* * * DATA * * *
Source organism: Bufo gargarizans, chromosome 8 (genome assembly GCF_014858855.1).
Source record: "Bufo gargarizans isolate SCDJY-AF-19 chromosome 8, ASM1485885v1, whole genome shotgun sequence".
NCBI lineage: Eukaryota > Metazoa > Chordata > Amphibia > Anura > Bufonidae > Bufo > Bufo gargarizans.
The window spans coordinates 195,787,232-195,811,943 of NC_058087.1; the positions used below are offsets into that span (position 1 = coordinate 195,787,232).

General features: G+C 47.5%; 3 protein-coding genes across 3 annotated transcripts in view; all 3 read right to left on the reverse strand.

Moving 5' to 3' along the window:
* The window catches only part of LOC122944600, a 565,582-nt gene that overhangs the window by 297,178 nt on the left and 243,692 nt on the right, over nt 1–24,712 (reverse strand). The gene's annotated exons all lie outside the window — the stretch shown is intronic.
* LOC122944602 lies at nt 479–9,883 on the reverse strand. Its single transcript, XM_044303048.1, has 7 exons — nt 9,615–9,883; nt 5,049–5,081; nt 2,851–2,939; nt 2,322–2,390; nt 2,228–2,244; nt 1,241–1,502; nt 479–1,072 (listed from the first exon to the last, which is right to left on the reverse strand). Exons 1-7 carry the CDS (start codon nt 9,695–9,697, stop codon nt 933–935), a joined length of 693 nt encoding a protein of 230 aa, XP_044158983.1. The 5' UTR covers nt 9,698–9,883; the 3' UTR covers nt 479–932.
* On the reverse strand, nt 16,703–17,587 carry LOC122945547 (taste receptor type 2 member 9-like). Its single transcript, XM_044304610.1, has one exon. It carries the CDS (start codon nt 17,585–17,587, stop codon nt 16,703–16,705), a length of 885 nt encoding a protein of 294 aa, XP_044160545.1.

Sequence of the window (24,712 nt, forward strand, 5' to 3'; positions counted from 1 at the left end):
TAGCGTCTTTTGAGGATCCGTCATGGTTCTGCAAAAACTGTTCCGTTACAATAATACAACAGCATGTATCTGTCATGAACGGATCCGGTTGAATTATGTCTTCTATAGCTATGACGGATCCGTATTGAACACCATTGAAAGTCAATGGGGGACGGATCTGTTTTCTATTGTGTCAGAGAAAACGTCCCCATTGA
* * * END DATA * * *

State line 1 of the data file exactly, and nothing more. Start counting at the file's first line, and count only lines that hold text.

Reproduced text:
Source organism: Bufo gargarizans, chromosome 8 (genome assembly GCF_014858855.1).